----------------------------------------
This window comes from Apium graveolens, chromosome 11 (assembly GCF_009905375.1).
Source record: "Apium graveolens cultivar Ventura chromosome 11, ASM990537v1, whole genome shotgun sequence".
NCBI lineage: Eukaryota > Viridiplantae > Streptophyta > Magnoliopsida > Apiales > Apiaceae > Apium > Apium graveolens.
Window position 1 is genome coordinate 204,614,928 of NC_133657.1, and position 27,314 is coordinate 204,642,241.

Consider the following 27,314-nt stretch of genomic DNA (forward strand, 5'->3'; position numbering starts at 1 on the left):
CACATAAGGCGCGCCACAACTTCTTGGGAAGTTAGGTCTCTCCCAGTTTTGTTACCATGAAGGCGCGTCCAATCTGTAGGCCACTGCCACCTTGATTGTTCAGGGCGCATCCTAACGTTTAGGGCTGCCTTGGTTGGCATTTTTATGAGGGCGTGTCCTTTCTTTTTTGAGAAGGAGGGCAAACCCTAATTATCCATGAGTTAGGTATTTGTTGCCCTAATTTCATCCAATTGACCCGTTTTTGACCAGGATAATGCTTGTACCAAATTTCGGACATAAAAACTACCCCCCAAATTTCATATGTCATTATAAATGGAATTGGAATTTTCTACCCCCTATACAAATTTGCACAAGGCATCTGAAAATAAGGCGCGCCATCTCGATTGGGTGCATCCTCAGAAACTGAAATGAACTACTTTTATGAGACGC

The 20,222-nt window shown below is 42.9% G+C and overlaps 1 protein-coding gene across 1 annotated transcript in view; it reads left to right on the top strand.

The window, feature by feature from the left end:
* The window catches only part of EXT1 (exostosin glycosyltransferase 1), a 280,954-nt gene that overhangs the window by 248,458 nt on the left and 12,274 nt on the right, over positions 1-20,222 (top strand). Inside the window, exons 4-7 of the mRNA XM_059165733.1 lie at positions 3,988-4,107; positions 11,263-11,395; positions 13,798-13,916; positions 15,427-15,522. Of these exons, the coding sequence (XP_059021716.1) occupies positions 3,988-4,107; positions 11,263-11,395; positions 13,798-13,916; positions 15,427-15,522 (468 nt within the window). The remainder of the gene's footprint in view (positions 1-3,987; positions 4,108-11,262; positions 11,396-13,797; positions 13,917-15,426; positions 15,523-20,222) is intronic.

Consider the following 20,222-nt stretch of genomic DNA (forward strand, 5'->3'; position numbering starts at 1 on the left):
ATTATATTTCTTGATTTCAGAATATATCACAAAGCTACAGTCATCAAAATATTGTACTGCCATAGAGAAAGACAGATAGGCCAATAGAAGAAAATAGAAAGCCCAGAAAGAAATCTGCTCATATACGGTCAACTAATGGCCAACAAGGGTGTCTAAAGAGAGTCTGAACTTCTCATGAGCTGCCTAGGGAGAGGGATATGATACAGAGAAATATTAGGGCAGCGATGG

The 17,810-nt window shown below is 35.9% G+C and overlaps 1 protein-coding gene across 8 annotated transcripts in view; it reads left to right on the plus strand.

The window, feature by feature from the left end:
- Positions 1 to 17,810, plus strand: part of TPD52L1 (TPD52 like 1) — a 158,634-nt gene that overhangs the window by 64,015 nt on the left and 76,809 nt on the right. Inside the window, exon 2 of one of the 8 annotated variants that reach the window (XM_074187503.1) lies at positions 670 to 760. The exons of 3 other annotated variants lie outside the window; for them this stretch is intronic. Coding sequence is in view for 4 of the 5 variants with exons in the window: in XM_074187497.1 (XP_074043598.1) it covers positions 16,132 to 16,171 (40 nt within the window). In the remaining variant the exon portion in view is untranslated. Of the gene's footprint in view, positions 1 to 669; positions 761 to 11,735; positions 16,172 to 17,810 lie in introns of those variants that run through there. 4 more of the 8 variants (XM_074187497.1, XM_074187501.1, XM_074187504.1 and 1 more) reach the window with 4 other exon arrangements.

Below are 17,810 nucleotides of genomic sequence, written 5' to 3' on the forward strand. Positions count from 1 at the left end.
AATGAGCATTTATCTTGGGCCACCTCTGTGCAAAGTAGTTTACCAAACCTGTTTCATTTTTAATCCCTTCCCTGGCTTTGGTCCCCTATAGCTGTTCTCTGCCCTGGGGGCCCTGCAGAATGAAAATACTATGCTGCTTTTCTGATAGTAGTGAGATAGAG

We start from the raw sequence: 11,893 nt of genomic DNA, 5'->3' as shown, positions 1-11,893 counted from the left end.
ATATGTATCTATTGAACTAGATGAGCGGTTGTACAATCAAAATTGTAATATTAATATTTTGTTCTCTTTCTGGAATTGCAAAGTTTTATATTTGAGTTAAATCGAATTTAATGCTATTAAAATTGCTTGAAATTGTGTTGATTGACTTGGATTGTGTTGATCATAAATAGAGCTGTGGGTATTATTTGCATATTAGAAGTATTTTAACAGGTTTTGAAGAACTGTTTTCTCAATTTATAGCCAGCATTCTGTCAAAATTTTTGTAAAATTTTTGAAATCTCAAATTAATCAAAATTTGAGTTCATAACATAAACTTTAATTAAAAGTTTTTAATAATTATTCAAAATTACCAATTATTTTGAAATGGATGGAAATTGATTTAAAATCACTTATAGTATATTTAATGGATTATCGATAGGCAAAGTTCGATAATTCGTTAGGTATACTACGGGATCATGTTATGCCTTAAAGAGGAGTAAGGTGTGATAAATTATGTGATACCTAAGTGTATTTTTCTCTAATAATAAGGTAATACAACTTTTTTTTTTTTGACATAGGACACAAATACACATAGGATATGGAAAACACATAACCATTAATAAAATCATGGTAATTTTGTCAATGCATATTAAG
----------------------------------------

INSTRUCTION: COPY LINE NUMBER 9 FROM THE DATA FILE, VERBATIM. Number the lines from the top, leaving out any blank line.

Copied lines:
* The window catches only part of EXT1 (exostosin glycosyltransferase 1), a 280,954-nt gene that overhangs the window by 248,458 nt on the left and 12,274 nt on the right, over positions 1-20,222 (top strand). Inside the window, exons 4-7 of the mRNA XM_059165733.1 lie at positions 3,988-4,107; positions 11,263-11,395; positions 13,798-13,916; positions 15,427-15,522. Of these exons, the coding sequence (XP_059021716.1) occupies positions 3,988-4,107; positions 11,263-11,395; positions 13,798-13,916; positions 15,427-15,522 (468 nt within the window). The remainder of the gene's footprint in view (positions 1-3,987; positions 4,108-11,262; positions 11,396-13,797; positions 13,917-15,426; positions 15,523-20,222) is intronic.